Researchers from the Galician Institute of High Energy Physics (IGFAE) at USC Jhony Ramírez, Carlos Pajares and Ricardo Rodríguez, in collaboration with physicists and biologists from the Universities of Puebla in Mexico, devoloped a model that has been highlighted in Physical Review E. The publication opens the March issue with this work and the American Physical Society publishes in its Physics journal an outreach article, together with other articles other publications.

The research studies how to prevent the spread of the pathogen Phytophora infection that attacks various plants and trees, such as chilies, avocados, potatos, chestnuts and eucalyptus. The researchers describe a plantation as a 2D lattice and model a disease transmission as a filtration process. Then, they described how the pathogen move through the lattice as a function of plant susceptibility and the the initial proportion of infection in the soil and in the plants. Thus, they calculate the minimum the number of barriers per plant that would be sufficient to halt the propagation of the disease.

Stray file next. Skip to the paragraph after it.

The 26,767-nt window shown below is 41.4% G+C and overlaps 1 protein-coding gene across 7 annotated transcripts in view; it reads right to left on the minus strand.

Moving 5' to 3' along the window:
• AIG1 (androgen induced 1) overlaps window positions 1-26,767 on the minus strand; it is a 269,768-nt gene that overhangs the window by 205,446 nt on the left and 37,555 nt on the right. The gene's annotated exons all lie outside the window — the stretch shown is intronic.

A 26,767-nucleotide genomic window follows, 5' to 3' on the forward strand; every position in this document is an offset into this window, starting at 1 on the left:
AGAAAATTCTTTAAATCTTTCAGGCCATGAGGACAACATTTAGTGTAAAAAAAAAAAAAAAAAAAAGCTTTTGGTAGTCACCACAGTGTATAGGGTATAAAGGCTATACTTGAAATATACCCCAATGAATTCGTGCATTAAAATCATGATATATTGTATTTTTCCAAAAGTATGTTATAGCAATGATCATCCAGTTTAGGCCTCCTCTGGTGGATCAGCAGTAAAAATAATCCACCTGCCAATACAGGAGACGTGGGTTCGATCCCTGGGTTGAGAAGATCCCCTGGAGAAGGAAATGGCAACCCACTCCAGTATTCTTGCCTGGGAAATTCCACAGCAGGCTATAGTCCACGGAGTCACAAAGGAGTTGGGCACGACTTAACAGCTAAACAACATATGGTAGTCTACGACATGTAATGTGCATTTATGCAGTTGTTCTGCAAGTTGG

The barriers normally used are waterproof polyethylene membranes or trenches with biological control agents. The calculation algorithms were built based on the percolation theory that is intensively applied at IGFAE to Particle Physics problems such as the release of quarks and gluons produced in heavy nuclei collisions.

Referencia: J. E. Ramírez, C. Pajares, M. I. Martínez, R. Rodríguez Fernández, E. Molina-Gayosso, J. Lozada-Lechuga, and A. Fernández Téllez. Site-bond percolation solution to preventing the propagation of Phytophthora zoospores on plantations. Phys. Rev. E 101, 032301